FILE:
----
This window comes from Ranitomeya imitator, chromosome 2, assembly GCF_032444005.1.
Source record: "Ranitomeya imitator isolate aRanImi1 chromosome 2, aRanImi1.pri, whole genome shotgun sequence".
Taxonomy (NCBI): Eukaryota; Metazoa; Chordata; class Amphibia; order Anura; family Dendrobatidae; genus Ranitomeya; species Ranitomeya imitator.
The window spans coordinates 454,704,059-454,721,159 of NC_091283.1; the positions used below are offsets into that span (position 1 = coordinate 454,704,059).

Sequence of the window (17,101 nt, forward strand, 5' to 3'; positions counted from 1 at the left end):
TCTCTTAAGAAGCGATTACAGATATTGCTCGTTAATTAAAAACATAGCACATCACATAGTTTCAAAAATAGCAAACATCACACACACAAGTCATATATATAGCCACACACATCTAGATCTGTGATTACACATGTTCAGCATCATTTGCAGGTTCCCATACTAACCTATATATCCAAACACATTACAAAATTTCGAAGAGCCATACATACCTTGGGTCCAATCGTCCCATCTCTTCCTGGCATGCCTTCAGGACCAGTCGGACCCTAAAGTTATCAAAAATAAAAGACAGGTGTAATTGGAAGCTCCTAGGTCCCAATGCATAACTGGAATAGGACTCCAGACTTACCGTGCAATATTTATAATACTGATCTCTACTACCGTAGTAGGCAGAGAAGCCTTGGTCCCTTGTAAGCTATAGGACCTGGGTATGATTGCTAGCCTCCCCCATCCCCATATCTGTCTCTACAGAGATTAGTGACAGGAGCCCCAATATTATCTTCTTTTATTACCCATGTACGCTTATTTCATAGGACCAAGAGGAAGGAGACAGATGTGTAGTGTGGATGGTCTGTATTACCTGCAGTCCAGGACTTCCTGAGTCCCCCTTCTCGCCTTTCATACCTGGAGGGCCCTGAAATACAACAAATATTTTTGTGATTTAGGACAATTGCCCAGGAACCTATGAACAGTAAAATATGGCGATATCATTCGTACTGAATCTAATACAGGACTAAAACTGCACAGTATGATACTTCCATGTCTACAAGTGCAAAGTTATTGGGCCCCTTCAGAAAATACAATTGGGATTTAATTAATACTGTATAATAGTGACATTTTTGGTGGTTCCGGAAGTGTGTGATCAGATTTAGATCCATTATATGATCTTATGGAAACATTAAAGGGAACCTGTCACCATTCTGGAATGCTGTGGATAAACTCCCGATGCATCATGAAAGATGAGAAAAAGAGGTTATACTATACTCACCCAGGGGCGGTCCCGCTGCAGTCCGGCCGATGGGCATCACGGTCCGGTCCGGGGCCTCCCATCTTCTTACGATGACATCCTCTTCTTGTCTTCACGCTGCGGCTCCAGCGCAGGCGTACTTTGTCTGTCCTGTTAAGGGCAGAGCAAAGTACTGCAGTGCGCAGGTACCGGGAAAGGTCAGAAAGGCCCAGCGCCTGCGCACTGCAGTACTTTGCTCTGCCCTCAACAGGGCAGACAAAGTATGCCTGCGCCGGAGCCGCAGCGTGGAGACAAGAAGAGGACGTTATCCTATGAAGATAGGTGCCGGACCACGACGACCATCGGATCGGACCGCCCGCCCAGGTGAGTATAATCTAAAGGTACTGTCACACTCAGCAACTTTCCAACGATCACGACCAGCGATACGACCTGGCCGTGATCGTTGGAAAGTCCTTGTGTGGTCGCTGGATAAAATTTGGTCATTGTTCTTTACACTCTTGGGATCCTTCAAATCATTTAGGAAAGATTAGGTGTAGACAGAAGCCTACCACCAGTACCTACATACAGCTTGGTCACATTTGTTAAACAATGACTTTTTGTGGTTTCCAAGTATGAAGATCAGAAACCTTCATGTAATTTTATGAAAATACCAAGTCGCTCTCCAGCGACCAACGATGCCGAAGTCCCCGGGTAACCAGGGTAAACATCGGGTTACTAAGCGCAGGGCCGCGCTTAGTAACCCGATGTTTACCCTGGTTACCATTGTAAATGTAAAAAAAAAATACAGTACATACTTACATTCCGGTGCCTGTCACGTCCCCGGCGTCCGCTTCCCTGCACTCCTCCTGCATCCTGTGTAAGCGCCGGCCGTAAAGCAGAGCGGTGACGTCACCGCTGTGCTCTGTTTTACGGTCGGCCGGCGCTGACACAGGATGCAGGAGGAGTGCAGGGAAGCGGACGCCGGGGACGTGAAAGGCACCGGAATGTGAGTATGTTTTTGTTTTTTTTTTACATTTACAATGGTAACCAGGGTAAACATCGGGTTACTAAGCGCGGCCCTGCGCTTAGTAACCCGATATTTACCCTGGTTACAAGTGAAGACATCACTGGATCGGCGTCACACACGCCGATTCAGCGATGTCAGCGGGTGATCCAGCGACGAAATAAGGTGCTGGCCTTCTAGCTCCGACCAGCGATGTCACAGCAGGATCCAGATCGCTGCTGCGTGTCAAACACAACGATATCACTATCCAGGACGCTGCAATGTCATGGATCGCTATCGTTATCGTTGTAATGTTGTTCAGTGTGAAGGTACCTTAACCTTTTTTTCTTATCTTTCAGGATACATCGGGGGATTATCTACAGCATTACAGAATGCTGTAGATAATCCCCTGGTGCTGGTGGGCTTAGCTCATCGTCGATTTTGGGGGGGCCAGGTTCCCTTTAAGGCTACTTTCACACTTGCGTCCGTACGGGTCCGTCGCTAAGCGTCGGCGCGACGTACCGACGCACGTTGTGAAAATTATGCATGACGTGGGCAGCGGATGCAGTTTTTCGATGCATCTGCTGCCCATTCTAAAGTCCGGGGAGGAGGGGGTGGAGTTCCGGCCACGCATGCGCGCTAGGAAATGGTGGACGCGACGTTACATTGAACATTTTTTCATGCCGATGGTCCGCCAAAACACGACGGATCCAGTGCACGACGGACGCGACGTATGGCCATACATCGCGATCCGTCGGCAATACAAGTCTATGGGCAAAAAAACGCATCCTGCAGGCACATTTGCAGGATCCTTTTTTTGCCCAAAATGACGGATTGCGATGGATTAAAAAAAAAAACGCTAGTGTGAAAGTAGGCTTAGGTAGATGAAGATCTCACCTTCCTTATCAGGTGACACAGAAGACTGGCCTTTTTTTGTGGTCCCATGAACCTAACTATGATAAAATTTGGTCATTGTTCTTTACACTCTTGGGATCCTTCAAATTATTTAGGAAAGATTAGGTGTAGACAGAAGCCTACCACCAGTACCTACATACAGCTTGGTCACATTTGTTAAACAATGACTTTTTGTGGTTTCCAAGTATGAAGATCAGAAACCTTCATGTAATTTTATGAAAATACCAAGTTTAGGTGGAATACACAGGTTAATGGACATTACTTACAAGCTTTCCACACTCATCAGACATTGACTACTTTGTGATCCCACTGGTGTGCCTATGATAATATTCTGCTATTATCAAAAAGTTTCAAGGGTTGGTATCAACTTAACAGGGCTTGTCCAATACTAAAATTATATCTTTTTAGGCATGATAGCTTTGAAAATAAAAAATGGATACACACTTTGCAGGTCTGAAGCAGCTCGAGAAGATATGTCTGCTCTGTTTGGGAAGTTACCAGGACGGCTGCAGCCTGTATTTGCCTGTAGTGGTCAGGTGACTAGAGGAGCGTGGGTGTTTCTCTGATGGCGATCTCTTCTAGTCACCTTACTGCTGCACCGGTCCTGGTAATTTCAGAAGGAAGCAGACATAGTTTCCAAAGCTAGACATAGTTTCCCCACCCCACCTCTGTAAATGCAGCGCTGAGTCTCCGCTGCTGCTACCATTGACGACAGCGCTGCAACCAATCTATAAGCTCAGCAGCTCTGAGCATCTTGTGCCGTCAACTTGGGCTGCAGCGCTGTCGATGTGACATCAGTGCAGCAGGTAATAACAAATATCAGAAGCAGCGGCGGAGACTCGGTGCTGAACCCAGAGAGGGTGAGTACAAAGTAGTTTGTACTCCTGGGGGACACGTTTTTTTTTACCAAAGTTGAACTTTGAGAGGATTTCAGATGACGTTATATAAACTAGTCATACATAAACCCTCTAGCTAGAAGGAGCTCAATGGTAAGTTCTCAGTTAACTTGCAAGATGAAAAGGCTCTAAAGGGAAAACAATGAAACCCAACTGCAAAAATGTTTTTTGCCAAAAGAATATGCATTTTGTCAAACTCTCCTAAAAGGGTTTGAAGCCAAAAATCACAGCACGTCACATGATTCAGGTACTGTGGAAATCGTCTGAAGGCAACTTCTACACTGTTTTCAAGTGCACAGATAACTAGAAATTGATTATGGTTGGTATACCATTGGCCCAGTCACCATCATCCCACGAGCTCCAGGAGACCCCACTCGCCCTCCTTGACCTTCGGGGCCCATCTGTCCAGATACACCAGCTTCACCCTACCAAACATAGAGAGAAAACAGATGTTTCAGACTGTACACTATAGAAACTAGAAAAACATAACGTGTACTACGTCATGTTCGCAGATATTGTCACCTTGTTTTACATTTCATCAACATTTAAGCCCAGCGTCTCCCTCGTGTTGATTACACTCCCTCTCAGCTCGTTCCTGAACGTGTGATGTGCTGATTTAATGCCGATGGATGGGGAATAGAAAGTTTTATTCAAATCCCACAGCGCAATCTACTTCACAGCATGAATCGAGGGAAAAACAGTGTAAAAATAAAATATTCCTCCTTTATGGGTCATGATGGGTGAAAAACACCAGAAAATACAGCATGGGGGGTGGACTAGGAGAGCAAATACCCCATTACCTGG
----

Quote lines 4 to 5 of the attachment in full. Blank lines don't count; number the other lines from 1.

The window spans coordinates 454,704,059-454,721,159 of NC_091283.1; the positions used below are offsets into that span (position 1 = coordinate 454,704,059).

Sequence of the window (17,101 nt, forward strand, 5' to 3'; positions counted from 1 at the left end):